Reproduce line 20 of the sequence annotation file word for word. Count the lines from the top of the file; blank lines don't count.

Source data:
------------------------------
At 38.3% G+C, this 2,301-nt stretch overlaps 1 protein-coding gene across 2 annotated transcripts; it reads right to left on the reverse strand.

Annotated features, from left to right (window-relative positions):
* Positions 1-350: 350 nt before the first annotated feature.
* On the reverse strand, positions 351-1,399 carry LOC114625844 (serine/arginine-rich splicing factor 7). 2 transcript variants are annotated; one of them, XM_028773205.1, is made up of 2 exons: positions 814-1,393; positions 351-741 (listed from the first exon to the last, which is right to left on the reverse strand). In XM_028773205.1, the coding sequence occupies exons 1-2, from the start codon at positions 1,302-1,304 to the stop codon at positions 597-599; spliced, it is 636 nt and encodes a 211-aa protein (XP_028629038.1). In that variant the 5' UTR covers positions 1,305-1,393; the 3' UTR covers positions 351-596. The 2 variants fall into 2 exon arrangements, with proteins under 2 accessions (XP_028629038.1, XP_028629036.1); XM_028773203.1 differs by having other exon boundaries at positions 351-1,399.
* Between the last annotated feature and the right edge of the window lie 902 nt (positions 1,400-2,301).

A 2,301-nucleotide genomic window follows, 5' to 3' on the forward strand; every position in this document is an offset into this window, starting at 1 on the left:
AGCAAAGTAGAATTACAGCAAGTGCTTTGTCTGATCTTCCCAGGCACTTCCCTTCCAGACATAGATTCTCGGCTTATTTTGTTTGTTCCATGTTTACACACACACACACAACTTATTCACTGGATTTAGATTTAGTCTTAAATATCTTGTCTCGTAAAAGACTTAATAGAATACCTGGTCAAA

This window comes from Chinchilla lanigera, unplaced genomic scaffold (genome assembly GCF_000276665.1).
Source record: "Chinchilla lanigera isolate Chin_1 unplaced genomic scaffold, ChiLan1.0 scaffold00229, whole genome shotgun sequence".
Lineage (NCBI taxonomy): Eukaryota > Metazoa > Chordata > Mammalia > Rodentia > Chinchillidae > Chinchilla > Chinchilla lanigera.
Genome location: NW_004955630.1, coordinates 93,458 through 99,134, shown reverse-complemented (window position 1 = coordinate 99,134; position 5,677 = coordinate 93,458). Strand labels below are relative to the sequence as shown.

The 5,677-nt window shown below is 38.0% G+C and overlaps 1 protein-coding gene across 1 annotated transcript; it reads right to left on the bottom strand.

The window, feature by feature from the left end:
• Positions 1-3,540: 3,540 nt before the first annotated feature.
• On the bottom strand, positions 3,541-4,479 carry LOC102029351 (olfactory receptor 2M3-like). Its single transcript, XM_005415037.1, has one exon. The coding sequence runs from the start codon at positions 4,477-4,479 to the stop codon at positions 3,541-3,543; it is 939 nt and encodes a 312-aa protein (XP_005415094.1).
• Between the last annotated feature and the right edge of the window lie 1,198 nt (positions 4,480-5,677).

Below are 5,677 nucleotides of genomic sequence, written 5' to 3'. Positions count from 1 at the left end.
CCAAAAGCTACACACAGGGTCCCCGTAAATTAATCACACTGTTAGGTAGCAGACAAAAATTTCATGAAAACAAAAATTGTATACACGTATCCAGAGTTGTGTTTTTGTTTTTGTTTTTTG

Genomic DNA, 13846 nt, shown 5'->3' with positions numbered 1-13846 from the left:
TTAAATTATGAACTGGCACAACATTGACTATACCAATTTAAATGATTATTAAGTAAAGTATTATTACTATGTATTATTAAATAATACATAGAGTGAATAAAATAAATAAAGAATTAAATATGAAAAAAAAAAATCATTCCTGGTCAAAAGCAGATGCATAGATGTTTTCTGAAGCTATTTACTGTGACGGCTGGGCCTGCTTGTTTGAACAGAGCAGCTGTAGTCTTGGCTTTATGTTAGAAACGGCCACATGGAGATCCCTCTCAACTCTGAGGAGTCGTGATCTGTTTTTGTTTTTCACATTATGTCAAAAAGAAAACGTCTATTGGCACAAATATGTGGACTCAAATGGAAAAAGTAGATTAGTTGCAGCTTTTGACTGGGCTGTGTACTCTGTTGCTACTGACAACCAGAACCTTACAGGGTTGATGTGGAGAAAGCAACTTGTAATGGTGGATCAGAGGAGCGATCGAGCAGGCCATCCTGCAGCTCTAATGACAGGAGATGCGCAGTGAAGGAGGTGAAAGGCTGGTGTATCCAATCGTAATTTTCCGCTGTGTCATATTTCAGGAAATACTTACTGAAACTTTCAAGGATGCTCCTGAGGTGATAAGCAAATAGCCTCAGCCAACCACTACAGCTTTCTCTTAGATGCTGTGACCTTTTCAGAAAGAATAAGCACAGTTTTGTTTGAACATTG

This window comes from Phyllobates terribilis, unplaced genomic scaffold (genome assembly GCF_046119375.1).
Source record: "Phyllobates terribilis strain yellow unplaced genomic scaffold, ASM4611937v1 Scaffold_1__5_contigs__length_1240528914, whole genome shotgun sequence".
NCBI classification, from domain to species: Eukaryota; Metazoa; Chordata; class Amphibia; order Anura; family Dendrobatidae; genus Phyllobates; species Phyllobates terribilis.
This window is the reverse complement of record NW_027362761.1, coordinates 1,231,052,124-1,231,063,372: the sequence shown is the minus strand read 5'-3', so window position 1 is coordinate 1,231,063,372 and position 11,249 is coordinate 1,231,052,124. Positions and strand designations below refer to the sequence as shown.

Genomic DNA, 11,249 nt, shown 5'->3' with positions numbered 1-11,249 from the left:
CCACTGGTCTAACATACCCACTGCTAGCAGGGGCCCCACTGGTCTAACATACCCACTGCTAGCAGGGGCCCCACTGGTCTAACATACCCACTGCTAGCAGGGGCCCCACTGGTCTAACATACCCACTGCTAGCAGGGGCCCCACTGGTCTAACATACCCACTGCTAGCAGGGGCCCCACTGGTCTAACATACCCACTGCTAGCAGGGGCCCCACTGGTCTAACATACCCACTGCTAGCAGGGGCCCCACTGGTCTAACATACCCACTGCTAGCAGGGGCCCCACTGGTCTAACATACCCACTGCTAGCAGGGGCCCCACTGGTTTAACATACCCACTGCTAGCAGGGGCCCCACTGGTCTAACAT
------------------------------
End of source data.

TTAAATTATGAACTGGCACAACATTGACTATACCAATTTAAATGATTATTAAGTAAAGTATTATTACTATGTATTATTAAATAATACATAGAGTGAATAAAATAAATAAAGAATTAAATATGAAAAAAAAAAATCATTCCTGGTCAAAAGCAGATGCATAGATGTTTTCTGAAGCTATTTACTGTGACGGCTGGGCCTGCTTGTTTGAACAGAGCAGCTGTAGTCTTGGCTTTATGTTAGAAACGGCCACATGGAGATCCCTCTCAACTCTGAGGAGTCGTGATCTGTTTTTGTTTTTCACATTATGTCAAAAAGAAAACGTCTATTGGCACAAATATGTGGACTCAAATGGAAAAAGTAGATTAGTTGCAGCTTTTGACTGGGCTGTGTACTCTGTTGCTACTGACAACCAGAACCTTACAGGGTTGATGTGGAGAAAGCAACTTGTAATGGTGGATCAGAGGAGCGATCGAGCAGGCCATCCTGCAGCTCTAATGACAGGAGATGCGCAGTGAAGGAGGTGAAAGGCTGGTGTATCCAATCGTAATTTTCCGCTGTGTCATATTTCAGGAAATACTTACTGAAACTTTCAAGGATGCTCCTGAGGTGATAAGCAAATAGCCTCAGCCAACCACTACAGCTTTCTCTTAGATGCTGTGACCTTTTCAGAAAGAATAAGCACAGTTTTGTTTGAACATTG